How to Discipline a 1 Year Old

Wondering how to discipline a 1 year old who hits and throws tantrums? Discover techniques that can help toddlers behave, even at this age.

How to Discipline a 1 Year OldAs a first-time mom, I wasn’t exactly sure if I was supposed to be disciplining my 1 year old.

He was starting to do things he knew he shouldn’t be doing, from banging on the glass doors to yanking on the blinds (complete with a smirk on his face). Yet, despite the constant reminders, he still did them anyway.

While he was no longer a baby, he wasn’t able to communicate the way older kids could, either. How are you supposed to tell a 1 year old “no” and have him understand?

Later, I learned I was not alone. Many parents have no idea how to discipline a 1 year old or whether to do so to begin with.

You may have tried time-outs, but your child ended up loving it (and even stood on the chair). She knows she’s not supposed to climb the stairs, but does it anyway (even when you give her a firm “no”). How do you let her know that her unwanted behavior isn’t appropriate?

Rest assured, friend, you’ve come to the right place. I learned that disciplining a 1 year old isn’t exactly the same as disciplining older kids. At this age, they still have no impulse control to make better decisions.

In other words, sometimes they just can’t help it.

Still, that doesn’t mean you can’t begin to discipline. But first, understand that “discipline” isn’t punishment, timeouts, or spanking—it’s teaching. Use her challenging behavior as an opportunity to teach her how to behave in a firm yet loving way. Here’s how:

Impulse Control for Kids

1. Redirect to a similar and appropriate activity

My son wanted to climb on the TV table—not exactly the safest activity. But rather than saying, “Don’t climb,” I learned to redirect him to a similar but more appropriate activity. I said, “Let’s not climb on the TV stand—the glass can break. But let’s practice climbing on the couch.”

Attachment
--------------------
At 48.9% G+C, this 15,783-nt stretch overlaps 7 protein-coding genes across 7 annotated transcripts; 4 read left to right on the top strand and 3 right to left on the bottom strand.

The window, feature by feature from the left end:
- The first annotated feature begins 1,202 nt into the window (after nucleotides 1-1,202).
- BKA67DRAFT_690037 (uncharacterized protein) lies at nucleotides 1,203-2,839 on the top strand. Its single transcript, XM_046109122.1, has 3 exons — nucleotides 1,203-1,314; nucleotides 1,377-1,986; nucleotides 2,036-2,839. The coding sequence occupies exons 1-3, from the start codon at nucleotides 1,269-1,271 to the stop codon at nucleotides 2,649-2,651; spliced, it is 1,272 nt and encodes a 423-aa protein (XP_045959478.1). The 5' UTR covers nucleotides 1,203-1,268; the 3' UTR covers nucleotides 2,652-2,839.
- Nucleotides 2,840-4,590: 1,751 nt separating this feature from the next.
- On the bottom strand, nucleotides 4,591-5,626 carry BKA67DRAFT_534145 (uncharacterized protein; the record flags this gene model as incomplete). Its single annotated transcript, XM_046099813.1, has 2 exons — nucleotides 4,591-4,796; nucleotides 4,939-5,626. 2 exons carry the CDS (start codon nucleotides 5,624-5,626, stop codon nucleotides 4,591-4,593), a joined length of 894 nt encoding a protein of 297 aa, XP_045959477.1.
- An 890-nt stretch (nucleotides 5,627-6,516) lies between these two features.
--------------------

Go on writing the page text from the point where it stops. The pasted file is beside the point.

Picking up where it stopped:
You see, 1 year olds are more curious than defiant. They’re practicing skills and exploring their world, unaware that climbing the TV table isn’t as safe as climbing on the couch. Climbing isn’t bad per se, but it isn’t always safe in every circumstance.

Honor your child’s impulse to climb, draw, or throw by redirecting her to an activity that allows her to do just that in a safe environment.

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Toddler Discipline Strategies

2. Move your child to a different location

Granted, redirection isn’t always possible or even appropriate. If your toddler hits you in the face, you don’t redirect her toward something else she can hit.

In that case, moving her to a different location is the first and necessary step. Perhaps she’s overstimulated by the environment or she’s about to hurt someone or break something. She might just need to crumble in your arms and cry, away from the situation that triggered her behavior.

Still, that doesn’t mean she can’t learn something valuable. If she hit another child, acknowledge her emotions (“You felt mad that he took your toy”) and show empathy (“I’d feel mad, too”). Then, explain why the behavior is wrong (“We don’t hit because it hurts”) and what she can do instead (“Next time, say ‘Stop'”).

3. Babyproof your environment

Slash the number of times you say “no” by preventing the misbehavior to begin with. Think of the times you’ve told your child to stop playing with the phone when you could’ve tucked it out of reach. Or those times you have to keep moving him away from the stairs when a simple baby gate would do the trick.

Hearing “no” constantly can be hard for any 1 year old. Instead, make your home a “yes” environment by setting it up for him to explore. You see, it’s good that he’s curious and “getting into things”—he just needs safe and appropriate things to get into.

You might even take him to places where exploration is encouraged, like hands-on museums, mommy-and-me lessons, and age-appropriate gym classes.

4. Use these as opportunities to teach

As important as it is to tell your 1 year old what not to do, use these opportunities to teach him what to do instead.

Show him how to climb down safely from the couch, gently pat the dog, or feed himself finger foods. This is the time to learn these basic skills and make better choices. Every misbehavior is a chance to show him the proper way to behave.

Want to take it up a notch? Focus more on telling him what to do, instead of what not to do. “Walk” or “Be gentle, like this” are more effective than “Don’t run” or “Stop yanking.”

5. Give positive attention for good behavior

Don’t just correct your child when he makes poor choices—praise him just as much for the times he makes good ones.

Kids continue to do what gets them attention—whether positive or negative. The constant “no’s,” and the reactions they get only encourage them to keep doing the very behaviors we’re trying to correct.

Let’s say your child walked to the front door to put on his shoes without you have to nag. He might continue doing so if you say, “Look at you, walking to the front door all on your own!” Even a simple hug and kiss sends the message that this is something that deserves attention.